In brief, UX, or user experience, is the practice of designing and developing software, website, web portals and mobile apps which are usable by design.
Well, quite - the dictionary definition isn't always the most helpful explanation.
For too long, the IT industry has forced us (and I include us at Sett in "us users", because we use software too) to work like computers.
Why is there no start menu in Windows 8? Because that's how the software is. Why does a mobile app allow a child to order £3,000 of virtual rubbish? Because that's how apps work. Why do I have to register before I buy? Because that's how the website works.
"Because that's how computers work" is a lazy answer. Computers work like that because someone MADE them work like that - they don't have to, it's just a choice someone somewhere made. Why?
There will invariably be a reason - cynics may have a view on reasons as to why it's so easy for small children to unwittingly spend huge amounts on their parents' credit cards - but often that reason will be that the designers or developers simply didn't know any better. They did it that way because it was easy, obvious or matched their understanding of the world - but did it match their users?
Computers As People
101 Brand Science involves thinking about a brand as a person. "If Sett was a brand, would you be friends? How would it make you feel?" And in his 1998 book called "The Inmates are Running the Asylum", Alan Cooper encourages us to think of software (which includes websites, portals and apps) like people too.
This could be dangerous - if Windows or Office was a person, we'd all become murderers - but let's put that aside for a moment.
If your supermarket's website was a person, what would you think of it? Would you get on? Would you be friends? If your software at work was a person, would you like working with them? Would they be a good work colleague?
How would your supermarket's website flashing up annoying messages, or losing your shopping, or losing your credit card details, affect your friendship? How would finding you've just lost a morning's work affect your desire to go for a drink after work with the software you use at work?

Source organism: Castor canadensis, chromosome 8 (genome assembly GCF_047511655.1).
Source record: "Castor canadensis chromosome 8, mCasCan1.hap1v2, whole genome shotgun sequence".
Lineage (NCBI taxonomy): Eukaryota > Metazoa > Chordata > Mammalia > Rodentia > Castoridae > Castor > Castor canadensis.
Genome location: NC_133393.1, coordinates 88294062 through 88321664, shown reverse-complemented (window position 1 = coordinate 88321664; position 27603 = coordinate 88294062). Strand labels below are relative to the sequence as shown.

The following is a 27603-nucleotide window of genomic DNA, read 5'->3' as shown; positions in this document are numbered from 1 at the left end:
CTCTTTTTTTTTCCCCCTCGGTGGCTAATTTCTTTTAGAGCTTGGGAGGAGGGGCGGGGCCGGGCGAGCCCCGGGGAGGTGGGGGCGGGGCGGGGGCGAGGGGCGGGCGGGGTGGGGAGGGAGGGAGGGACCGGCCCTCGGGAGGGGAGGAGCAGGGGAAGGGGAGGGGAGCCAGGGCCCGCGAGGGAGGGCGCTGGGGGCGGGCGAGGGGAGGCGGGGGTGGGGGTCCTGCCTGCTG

Taking that one step further, if your friend always forced you to do things THEIR way, how long would you stay friends? Would you want to work with someone like that, or would you resent their arrogance in assuming it should always be THEIR way?
So, why should software force you to learn how to use it? Surely if it wants you to get on, it should meet you in the middle, give and take.
What about the other characteristics of people you like? If you're a surgeon, you want your coworkers to be efficient, compassionate, professional - so surely you want the software you use to exhibit those same characteristics. If you're browsing the web for shoes and a handbag, you want your friends to be fun and easygoing - so surely a clingy website which wants to know everything about you before it hands over the goods is going to put you off.
The art of UX is understanding the real people who use things, and making things for THEM
A website designed around your target market will be a website your customers and prospective customers love to use. Who wouldn't want to buy from a website which reflects them, and who wouldn't love the retailer for it?
Similarly, looking at business software, nothing will make your staff love Monday mornings. But reducing delays, making software easier and more productive to use and reducing the opportunity for errors can't help but have a positive effect on productivity, motivation and morale - and of course, the bottom line.
That really cuts to the heart of what we do at Sett, which is why the Sett UX Lab was formed. We've always had a strong focus on developing the right solution for a problem, which is why we have a strong focus on bespoke and tailored solutions.
So what are the costs and benefits?
Well, as with everything we do, there is no "one size fits all" approach - every client is different. The approach we'd take with a multi-£m software system with 10,000 users will differ from the approach we'd take with a boutique eCommerce site, for example. Generally speaking, though, if you make a decent living from or through a website, software product or app, or if you have software or a portal which is central to your business, there'll be a UX Lab project to suit your needs and budget.
The key to planning a UX project is that it's based on the individual client's needs and circumstances. By sitting down with you to understand your needs and objectives, we can design a project to suit you - tailored to fit your budget and designed to deliver benefits which exceed that budget.
Importantly, leading practitioners in UX emphasise that "little and often" is a far better approach to UX than one large project - which is the way we prefer to work.
So, if any of the issues in this post sound familiar to you, we'd encourage you to talk to us about your or your clients' website, software, apps or portals and see how we can help. The cost will be less than you think, and the benefits could be huge!